Kevin Smith has enough indie director cred for a whole film festival—he funded his first movie, Clerks, by maxing out his credit cards. So it makes sense that when the time came to get traditional filmmakers on board with Web video companies who were looking to compete with linear television, Smith would be first in line. He took time out from a busier-than-ever schedule to talk to Adweek about his new project, Spoilers (a non-review review show about movies and how awesome they are.) He also gave us the lowdown on working with Hulu and a few other projects he’s had in the works. Also weed.
Adweek: So this is pretty informal, if that's all right.
Kevin Smith: I'm stoned, so it's very informal on this side.
Sounds good. More or less I figured I'd just ask you to walk me through your day, if that's cool.
Absolutely. I hit my office and start smoking and that's where the good work comes from. I really started doing this at age 38. If I'd started in my youth—what pressures does one have to relieve at that age, really?
So it's a big help to you.
Finding something that allows you to kind of focus and organize? Yes. I had no idea there was this community of productive stoners. Here on Zack & Miri Make a Porno [which Smith directed in 2008] I was hanging out with one of the most productive stoners of all time—Seth Rogen. He's this kid who's baked all the time, and he gets more done than me. I'd never done it before and then after Zack & Miri I was in the house alone with the wife and we were like a couple of teenagers; somebody had given us some pot and so I pulled it out of the safe—it was all crumbly and shit— and I liked who I was on it.
But it's a totally new thing.
Yeah, for a long time I didn't want people to call me a fat lazy stoner; I've got fat and lazy covered. But as long as you're producing, nobody can give you any shit. Since I started smoking I've become super f-cking productive. By the time most people I know get up at 9, I've produced two podcasts. And I'm working on the hockey movie that just keeps getting longer and longer.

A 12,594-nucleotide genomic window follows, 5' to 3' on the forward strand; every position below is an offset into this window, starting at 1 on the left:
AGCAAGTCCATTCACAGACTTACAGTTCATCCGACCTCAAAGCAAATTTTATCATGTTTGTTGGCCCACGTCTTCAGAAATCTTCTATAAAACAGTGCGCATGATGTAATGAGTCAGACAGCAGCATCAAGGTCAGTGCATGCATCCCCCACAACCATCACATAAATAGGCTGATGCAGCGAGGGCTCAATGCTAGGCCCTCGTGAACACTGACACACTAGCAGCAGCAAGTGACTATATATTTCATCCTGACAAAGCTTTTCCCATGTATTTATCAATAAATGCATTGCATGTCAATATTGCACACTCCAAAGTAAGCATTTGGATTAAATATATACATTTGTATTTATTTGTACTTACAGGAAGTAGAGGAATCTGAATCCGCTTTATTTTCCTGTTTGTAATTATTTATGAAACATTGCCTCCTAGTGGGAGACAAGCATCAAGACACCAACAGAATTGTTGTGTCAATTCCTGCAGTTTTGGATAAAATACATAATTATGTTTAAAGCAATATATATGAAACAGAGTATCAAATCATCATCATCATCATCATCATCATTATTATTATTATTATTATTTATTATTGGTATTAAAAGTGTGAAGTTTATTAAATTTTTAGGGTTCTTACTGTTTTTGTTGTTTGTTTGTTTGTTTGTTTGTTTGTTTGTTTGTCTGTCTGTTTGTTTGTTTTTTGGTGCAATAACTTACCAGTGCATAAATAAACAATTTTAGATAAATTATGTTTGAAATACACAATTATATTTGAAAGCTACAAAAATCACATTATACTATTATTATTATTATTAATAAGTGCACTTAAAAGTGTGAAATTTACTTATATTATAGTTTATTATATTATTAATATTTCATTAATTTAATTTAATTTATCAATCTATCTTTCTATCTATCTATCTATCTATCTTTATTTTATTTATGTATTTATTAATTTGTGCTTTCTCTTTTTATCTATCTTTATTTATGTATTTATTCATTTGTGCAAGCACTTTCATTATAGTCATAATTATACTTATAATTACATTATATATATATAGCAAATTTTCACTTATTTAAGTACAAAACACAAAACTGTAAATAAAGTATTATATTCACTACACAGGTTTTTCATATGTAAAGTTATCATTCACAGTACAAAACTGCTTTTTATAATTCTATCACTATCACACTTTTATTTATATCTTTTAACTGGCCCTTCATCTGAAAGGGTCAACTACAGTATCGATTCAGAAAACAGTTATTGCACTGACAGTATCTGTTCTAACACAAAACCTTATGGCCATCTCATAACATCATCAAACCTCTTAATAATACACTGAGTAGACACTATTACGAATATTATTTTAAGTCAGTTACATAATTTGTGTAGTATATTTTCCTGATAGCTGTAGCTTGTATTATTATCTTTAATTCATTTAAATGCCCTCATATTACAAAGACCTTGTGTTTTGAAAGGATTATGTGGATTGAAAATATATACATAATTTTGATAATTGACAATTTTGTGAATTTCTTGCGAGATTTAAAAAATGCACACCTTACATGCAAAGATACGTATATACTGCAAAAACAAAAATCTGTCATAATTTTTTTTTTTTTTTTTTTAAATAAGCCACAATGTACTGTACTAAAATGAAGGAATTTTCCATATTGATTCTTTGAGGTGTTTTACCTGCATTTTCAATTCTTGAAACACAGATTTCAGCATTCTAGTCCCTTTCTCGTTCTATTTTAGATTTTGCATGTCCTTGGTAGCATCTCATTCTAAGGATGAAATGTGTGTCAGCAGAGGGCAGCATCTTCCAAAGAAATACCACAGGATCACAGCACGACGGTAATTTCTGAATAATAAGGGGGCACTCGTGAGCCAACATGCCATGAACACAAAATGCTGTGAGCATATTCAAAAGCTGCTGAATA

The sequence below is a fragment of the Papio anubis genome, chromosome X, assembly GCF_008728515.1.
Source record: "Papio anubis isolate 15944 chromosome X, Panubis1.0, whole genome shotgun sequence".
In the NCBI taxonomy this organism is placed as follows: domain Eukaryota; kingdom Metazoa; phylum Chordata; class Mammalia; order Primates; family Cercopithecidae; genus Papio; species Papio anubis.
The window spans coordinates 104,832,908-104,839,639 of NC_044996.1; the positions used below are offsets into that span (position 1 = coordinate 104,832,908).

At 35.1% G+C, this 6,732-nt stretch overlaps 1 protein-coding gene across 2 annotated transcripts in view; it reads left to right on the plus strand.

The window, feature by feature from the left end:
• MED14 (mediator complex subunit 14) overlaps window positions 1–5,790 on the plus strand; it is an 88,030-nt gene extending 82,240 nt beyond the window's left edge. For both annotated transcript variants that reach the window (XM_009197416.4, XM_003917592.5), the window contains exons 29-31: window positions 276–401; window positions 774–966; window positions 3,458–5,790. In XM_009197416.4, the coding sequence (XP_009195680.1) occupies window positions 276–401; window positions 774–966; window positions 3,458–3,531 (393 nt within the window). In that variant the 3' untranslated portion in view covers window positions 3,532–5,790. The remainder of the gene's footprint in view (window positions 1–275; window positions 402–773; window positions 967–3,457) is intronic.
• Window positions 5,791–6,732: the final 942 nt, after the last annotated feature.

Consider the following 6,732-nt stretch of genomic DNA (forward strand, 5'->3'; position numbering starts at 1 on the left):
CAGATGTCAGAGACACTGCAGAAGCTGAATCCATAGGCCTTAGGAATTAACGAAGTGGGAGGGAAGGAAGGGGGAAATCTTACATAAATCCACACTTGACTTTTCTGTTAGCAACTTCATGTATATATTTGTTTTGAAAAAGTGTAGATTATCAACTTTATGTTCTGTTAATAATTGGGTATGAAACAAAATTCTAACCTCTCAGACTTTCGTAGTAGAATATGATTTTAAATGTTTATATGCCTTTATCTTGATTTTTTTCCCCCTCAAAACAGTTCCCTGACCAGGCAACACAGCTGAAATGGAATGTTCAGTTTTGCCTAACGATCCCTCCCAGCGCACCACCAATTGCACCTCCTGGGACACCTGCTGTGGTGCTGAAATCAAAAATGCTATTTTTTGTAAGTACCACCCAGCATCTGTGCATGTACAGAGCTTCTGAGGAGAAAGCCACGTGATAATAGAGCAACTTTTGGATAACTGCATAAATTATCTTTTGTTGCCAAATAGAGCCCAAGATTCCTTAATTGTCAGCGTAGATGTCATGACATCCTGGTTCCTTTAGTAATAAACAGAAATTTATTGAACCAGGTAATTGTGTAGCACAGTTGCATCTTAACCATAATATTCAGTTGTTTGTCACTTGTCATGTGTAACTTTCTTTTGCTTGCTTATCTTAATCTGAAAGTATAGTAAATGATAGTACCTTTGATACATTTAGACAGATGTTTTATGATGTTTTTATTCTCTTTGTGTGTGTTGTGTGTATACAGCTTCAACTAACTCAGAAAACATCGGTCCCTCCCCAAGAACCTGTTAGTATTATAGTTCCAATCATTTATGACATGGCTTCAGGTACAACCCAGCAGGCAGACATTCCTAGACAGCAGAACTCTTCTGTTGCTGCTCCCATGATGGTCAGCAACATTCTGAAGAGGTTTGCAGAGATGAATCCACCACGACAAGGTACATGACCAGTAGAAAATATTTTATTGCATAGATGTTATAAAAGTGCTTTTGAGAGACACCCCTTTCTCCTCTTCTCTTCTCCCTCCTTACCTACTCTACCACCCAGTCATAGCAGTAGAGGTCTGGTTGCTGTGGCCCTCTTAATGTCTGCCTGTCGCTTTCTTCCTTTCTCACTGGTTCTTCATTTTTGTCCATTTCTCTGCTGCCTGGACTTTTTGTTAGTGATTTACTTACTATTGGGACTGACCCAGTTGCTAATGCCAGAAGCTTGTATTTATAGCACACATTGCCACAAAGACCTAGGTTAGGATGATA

You always have that inhibitor, you're always going "Wouldn't it be cool if somebody did this? Oh, wait, somebody's probably already doing that, or who are you, or whatever." And if you don’t do that, one of two things happens. A) Someone else does it sooner or later and you go, man I wish I'd followed through or B) you drop dead one day and you never tried something really simple like a TV show. Hulu, they're kind of like weed.
They make you creative?
They're like, "Let's try it," only without the drugs. They're experimental—it's like a college.
And one of those ideas you had while stoned on Hulu was Spoilers.
We asked ourselves, "What if we did this with a bunch of guys who know about as much about movies as a bonafide critic?" It's not a fat guy and a skinny guy, it's a fat guy and forty other guys, and they’re all just normal guys. If you have a job in this business, you govern your f-cking tongue. You don't work for Disney, you can say whatever the f-ck you want. And you put some of these guys in front of a camera, and man! I’ll go on and say "I defy you to be as entertaining as me."
So it's not something you could do elsewhere?
They don't put guys as fat as me on TV. Look at Drew Carey! He used to be a fluffy dude and then they put him on The Price is Right and they went, "Drop some f-cking weight."
What do you listen to while you’re working?
I will plug in my iPod and generally I listen to a playlist of old 70's and 80's music called "Feel Good." It makes me feel good. But it’s all stuff I’m embarrassed about.
So obviously I have to ask you what’s on it.
Uh, “Sailing” by Christopher Cross, “Sad Eyes” by Robert John, “Reunited” by Peaches and Herb, “Reminiscing” by Little River Band. When I play music I tend to go extremely mellow.
It sounds like that fits with the new lifestyle, though.
Absolutely, although it’s not mellow for anyone else. It's the same 22-song playlist every time, and for me it's just white noise, and I don't even know it's going on, and everybody else in the room is like, "If I hear Neil Sedaka's 'Laughter in the Rain' one more time I'm gonna slice your throat open."
Do you still have time for comic books?
I do. DC kind of flipped on me—I’ve always been a DC guy. We were working on The Widening Gyre when they rebooted the whole universe and it wasn’t like the Marvel Ultimate line where they left the other universe behind. So I said "What happens to the continuity?” and they said, “We don’t care.” Which I couldn’t believe, because I got so much shit about continuity working on the first book. So now Walt [Flanagan, the book’s artist and Mallrats’ Steve-Dave] and I are going to make it a little bit different and maybe take the last couple of issues and do our final Batman story.
Well, I hope you do something daring. Have him come out of the closet or something.
Nah, man, Grant Morrison’s champing at the bit to write that story.
Have you read any of the controversial Before Watchmen stuff they’re doing now?
This is what I did for it—they came to me back in the day. Dan DiDio and Jim Lee came up to me at the Cop Out premiere and they said "We're working on the next Watchmen series," and I said, "Awesome, is Alan Moore doing it?" and they were like, "Of course not." And I said, "Wow, you guys have a lot of balls," and they said, "Well, that's what we want to know—do you have the balls to write it?" And I was like, "No, man." I mean I respect those guys but all over the Internet they'd be like, "First he made Cop Out and then he shit all over Alan Moore's legacy!" Those are huge f-cking shoes to fill.
This interview has been edited down from notes for cohesion and continuity. Some of the questions have been changed slightly to give the reader a better sense of the subject at hand.